Saturday

8th May 2021

France marks trauma of history teacher's murder

  • Black ribbon on European Parliament flag in 2015 after attack on Charlie Hebdo (Photo: europarl.europa.eu)

French people have held rallies in outrage over the murder of a history teacher by an Islamist extremist.

Tens of thousands met on the streets of Paris, Lyon, Marseille, Lille, Strasbourg and other cities on Sunday (18 October) in protest over the killing on Friday.

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They held placards and chanted in support of free speech and education.

They also paid tribute to Samuel Paty, the teacher, who was beheaded by a lone attacker on Friday for showing pupils a toxic cartoon of Muslim prophet Mohammed in his class.

Kamel Kabtane, a senior Muslim figure who is the rector of the Lyon mosque, told the AFP news agency Paty had been "doing his job" in a "respectful" way.

"These terrorists are not religious but are using religion to take power," Kabtane said.

The rallies took place despite a nationwide coronavirus alert, with new curfew laws coming into force on Saturday.

French president Emmanuel Macron also marked the political shock of the crime.

He called it a "cowardly attack" and a "terrorist Islamist attack" against the French "republic and all its values", speaking outside Paty's school in a Paris suburb on Friday.

"This evening I want to say to teachers all over France, we we are with them, the whole nation is with them today and tomorrow. We must protect them, defend them," Macron said.

The killer, Abdullakh Anzorov, who was shot dead by police, was an 18-year old refugee from the Russian province of Chechnya who had lived in France since he was six.

There was no information whether he acted alone.

But French authorities detained 11 people, including his relatives, in the immediate aftermath.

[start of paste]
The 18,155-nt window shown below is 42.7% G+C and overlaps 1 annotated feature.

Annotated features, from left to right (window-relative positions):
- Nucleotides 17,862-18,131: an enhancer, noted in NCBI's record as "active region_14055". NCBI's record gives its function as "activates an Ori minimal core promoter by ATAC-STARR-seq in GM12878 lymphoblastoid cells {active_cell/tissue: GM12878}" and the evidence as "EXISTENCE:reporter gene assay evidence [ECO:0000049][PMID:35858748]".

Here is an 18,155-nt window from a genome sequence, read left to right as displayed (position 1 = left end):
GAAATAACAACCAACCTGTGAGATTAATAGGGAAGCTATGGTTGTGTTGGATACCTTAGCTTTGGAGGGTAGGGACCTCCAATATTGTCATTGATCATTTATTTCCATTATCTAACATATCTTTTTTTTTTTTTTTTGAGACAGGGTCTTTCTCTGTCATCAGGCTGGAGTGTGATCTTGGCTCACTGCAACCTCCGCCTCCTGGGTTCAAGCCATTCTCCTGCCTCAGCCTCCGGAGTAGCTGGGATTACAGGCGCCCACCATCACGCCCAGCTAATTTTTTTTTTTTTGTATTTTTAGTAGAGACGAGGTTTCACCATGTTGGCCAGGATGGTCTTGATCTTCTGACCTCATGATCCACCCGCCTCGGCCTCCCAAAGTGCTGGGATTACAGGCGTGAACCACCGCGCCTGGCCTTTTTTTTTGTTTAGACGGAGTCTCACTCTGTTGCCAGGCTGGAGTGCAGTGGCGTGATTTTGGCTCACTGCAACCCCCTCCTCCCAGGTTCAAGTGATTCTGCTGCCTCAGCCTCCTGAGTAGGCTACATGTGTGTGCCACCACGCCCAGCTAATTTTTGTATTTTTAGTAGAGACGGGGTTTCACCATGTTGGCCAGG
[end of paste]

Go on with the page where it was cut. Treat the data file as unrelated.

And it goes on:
France plans to expel 231 foreign nationals whom it defines as "extremists" in response, French radio broadcaster Europe 1 reported.

It also plans to crack down on illicit money flows, French finance minister Bruno Le Maire told France 3 Television on Sunday.

"There is a problem of financing a number of Islamist associations on which I think we can and must do better," he said.

"Cryptocurrencies pose a real problem," he added.

Friday's murder took place during a trial on the attack against French satirical magazine Charlie Hebdo in 2015 for publishing the Mohammed cartoons, which killed 12 people.

France is home to the EU's largest Muslim minority of 5 million people and to one of its strongest far-right parties, the Rassemblement national.

Most placards at Sunday's rallies said "Je suis Samuel" or declared values such as "No to totalitarianism of thought", French media reported.

"Freedom of expression, freedom to teach!", people chanted in Paris.

But other feelings were also on show.

"No to Islamisation" and "Nazislamisation is cutting our throats," some placards said.

"Islamism is waging a war on us: it is by force that we must drive it out of our country," Rassemblement national leader Marine Le Pen also said.

For his part, Macron urged French people not to let the crime divide them.

"This is our battle and it is existential. They [terrorists] will not succeed … They will not divide us," he said in Paris.

"We must stand all together as citizens," Macron said.

Paty, who was 47, left behind a wife and a five-year old son.

His killing attracted international attention.

"[This] crime has no relation to Russia, because this person had lived in France for the past 12 years", Sergei Parinov, a spokesman for the Russian embassy in Paris said in Russia's Tass news agency on Saturday.

The Egyptian foreign ministry offered its "sincere condolences" to Paty's family and to French people.

It also promised to help France "combat the phenomenon of terrorism, violence, and extremism, in all its forms and manifestations", in its communiqué.

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